I sit back in the boat as the tiny hamlet of Ephraim, Wisconsin disappears behind me. Lake Michigan is a vast expanse of water. It lulls me as we move slowly through the water. I’m with a group of travel writers and we’re all full of questions, but tired enough to appreciate the couple of hours we have on the water. Our guide tells us that in the haze far off in the distance — about 20 miles away — is the Michigan shore. I take his word for it, lean back and enjoy the cool breeze blowing off the water.
We pass miles of seashore — some sharp limestone cliffs, some gentle hills covered with sea grass and trees, other sandy beaches filled with children. Have you ever noticed how kids love the water, squealing with delight even when us grownups shrink away from the icy fingers of water chasing our toes? Ah, to feel that innocence again even for a few moments.
After a casual circle on the lake, we head back to Ephraim. I’m sad to leave the water, but eager to explore the village. I head toward town and make it just across the street from the marina. Then I know I’m lost. Wilson’s Restaurant and Ice Cream Parlor. I knew the hot spot was a favorite for locals and visitors alike. I knew a local family ran the restaurant. What I didn’t know was how great it would smell. Yummy. “Ice Cram” the sign shouts at me. It’s been a hot day and that sounds great. And that smell…
I make my way to a small outdoor table on the patio and peruse the menu. And that smell grows closer as the waitress passes with a tray laden with food. Big, juicy hamburgers, sizzling fries, tall cool milk shakes. Ahhh. Now the place is perfect. And the true definition of “Americana”. I drool over the burger but know I have dinner scheduled in just a couple of hours. Instead of the burger, I force myself to stick to ice cream.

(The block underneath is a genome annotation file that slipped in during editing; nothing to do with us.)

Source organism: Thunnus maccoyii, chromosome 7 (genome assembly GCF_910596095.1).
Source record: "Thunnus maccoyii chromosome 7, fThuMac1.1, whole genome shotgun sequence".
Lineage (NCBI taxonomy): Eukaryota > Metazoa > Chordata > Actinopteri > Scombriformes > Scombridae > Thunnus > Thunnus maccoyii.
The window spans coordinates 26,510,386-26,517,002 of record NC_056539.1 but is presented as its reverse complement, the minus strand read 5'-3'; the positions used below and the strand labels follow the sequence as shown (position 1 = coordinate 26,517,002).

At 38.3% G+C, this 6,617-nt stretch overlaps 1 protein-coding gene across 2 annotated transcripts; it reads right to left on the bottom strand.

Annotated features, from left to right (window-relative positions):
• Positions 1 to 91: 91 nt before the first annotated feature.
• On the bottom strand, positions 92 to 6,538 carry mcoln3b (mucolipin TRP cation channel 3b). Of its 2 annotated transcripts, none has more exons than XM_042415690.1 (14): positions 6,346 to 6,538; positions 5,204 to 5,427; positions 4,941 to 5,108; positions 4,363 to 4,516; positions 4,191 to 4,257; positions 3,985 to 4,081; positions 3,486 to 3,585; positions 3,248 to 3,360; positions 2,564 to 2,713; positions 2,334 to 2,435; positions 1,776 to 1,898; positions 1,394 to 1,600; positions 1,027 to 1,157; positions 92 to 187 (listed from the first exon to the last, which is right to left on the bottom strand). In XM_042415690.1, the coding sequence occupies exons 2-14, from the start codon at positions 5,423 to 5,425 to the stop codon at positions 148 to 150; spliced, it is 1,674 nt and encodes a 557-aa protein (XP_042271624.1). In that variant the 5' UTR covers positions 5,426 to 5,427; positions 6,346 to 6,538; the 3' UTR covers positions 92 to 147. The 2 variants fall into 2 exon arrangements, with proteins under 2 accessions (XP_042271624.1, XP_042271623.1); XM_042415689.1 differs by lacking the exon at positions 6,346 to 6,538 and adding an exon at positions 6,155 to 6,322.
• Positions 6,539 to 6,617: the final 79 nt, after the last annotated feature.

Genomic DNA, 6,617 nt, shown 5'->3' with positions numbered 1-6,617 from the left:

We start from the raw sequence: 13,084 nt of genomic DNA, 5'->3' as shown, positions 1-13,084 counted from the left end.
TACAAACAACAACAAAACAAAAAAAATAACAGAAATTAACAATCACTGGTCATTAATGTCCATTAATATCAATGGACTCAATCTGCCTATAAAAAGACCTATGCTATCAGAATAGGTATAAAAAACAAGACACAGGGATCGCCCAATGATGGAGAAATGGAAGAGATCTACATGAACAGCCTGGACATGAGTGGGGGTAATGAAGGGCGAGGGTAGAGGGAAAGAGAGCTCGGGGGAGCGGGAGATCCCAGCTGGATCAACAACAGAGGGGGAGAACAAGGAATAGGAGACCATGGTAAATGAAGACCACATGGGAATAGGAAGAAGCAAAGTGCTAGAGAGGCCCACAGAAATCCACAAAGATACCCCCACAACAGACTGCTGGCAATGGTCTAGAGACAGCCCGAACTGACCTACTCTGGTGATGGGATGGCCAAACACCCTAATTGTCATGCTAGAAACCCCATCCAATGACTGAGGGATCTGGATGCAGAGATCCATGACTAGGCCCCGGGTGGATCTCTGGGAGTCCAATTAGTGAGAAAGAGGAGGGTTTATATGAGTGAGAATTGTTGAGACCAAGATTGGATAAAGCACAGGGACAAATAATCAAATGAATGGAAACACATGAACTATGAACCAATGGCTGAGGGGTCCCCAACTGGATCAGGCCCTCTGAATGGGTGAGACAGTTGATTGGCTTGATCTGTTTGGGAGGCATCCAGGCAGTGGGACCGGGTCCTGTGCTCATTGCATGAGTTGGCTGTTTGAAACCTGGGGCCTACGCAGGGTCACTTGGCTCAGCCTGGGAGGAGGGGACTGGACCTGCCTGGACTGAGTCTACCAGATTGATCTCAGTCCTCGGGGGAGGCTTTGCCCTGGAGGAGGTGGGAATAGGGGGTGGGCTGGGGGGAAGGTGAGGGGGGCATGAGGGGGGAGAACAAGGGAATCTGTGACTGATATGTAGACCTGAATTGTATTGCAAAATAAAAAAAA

I bypass the super sundaes, skim over the malts and shakes and floats. (They make their own root beer and heard it’s great, but I’m not a root bear fan.) There. I find just the thing. A junior sundae. I order a plain ‘ole hot fudge sundae—throw in the whipped cream, what the heck—and stress to the waitress that I want it extra small.
My eyes pop open and my mouth drops when the waitress returns—with my extra-small, junior sundae. It sits at least 6″ tall and ice cream and hot fudge ooze up when I dig in. Undaunted, I forge ahead. And somehow I manage to devour the entire thing. The ice cream was just soft enough to bring out that creamy texture and there was enough hot fudge to leave me completely satisfied.
I finish up while watching the water and the boaters coming and going. I finally get up, stretch, and waddle off—to meet my dinner companions for even more of the great food I found in Door County, Wisconsin.